Titan to Titanic: A History of Deep Sea Exploration

Going Deeper Underwater: The Beginning

Diving is about pressure, because water has weight. A cubic metre of water weighs one metric tonne. Or in Imperial measures, a cubic yard of water weighs roughly 1.2 Imperial tons or 1.4 American tons. We do not have to go very deep underwater to have a ton of weight trying to crush our body. And that weight constantly increases as we go deeper.

The way people work underwater was transformed at the beginning of the Industrial Revolution with the development of the Standard Diving Dress. The development of more powerful hand-operated pumps to supply air from the surface, along with improvements to the waterproofing of flexible material, along with manufacturing techniques for copper and other components, all led to the advent of the Deep-Sea Diver—the iconic diver in the large copper helmet, lead-soled boots, chest weights and an air hose to the surface.

Deep Sea Diver
The Deep Sea Diver revolutionised how people worked underwater.

But divers in the flexible suit of the Standard Dress had to be supplied with compressed air. And the deeper they went, the higher the air needed to be compressed. The Deep-Sea Diver was soon afflicted with decompression sickness, or ‘the bends’. Inventors understood the crippling effects of decompression sickness were somehow related to breathing compressed air, and soon after the introduction to the Standard Diving Dress, inventors started to come up with ideas to protect the diver from the pressure as they went deeper. This resulted in a series of ‘armoured diving suits’ being made. These were heavy steel or iron diving suits, but they simply did not work. It is impossible to partially protect a person from pressure that surrounds them completely. Think of the tyre on a car, but in reverse. You can inflate it with air pressure, but if there is the smallest hole or weak point, the air will rush out. Surrounding the human body with a metal diving suit meant the water would get in if there was the tiniest hole, or weak point. And with metal, or ‘armoured diving suits’, there were many weak points in the moveable joints.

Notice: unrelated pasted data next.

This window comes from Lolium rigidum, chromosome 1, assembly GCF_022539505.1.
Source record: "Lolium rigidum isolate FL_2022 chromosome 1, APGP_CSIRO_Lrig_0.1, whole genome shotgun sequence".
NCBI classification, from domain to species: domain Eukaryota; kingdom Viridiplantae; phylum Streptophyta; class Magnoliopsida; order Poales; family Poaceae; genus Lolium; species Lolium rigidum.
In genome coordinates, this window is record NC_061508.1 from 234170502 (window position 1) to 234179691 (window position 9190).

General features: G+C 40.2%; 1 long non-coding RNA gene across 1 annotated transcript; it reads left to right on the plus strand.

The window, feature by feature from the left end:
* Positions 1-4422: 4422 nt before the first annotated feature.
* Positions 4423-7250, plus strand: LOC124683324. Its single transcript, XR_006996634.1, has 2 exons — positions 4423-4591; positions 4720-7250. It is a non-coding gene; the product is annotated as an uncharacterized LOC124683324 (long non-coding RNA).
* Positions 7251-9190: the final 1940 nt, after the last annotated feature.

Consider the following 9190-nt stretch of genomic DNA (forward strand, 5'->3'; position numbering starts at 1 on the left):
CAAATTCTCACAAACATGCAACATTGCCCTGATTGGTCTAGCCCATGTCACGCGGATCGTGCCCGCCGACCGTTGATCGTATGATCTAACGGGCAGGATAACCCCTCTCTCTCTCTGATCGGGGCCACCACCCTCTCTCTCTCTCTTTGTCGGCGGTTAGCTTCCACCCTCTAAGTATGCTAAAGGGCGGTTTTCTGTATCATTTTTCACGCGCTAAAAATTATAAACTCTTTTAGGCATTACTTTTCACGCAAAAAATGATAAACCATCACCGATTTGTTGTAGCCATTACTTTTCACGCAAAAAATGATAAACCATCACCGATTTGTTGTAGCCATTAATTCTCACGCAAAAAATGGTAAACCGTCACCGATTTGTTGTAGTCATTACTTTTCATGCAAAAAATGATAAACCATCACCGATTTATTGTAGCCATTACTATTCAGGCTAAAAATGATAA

So the Standard Dress Diver remained the most popular way for people to work underwater for more than 100 years, until the development of practical scuba gear.

Scuba divers also breathe compressed air to stop the water pressure from collapsing their lungs. But again, the physiological effects of breathing compressed air, or more recently, mixed gases, limit the depths that free swimming divers can reach. The most highly trained and experienced mixed-gas divers cannot reach 3% of the total depth of the ocean.

For humans to go deeper, they must be sealed inside a vessel that protects them from the pressure (or weight) of the water.

Otis Barton William Beeb
In their hollow steel sphere Otis Barton and William Beebe reached a depth of half a mile.

Otis Barton and William Beebe Reach Half a Mile Deep

The first real breakthrough that enabled people to go beyond the limits of compressed air came in the 1930s, when two Americans, Otis Barton and William Beebe descended to a depth of more than half a mile (or 800 metres) in a specially built hollow sphere made of cast iron. The sphere (called a bathysphere – bathy meaning deep) weighed more than two tons and was lowered underwater on a cable. At a depth of half a mile, the cable to the ship above weighed more than a ton, and both Barton and Beebe realised they would not be able to go much deeper in a metal ball without finding a way to lower it underwater, then bring it back to the surface, independent of a steel cable.

Dropping a hollow metal sphere weighing more than two tons into the water, meant it would quickly sink to the bottom. But how could it be brought back to the surface, if not by means of a cable? The person who found the answer was a Swiss scientist, Auguste Piccard. Piccard had previously made high altitude ascents in a hydrogen-filled balloon. Piccard wanted to apply the same principles of balloon flight, to deep-sea vessels—except in reverse.

He decided he would construct a hollow metal sphere, similar to Beebe’s and Barton’s, and suspend it beneath some sort of underwater balloon that would float it to the surface. Then, once he had put it in the water, he would add extra weight to it, and sink it. Once he was at the desired depth, he would jettison the extra weight and the ‘lighter than water balloon’ would float the steel ball back to the surface.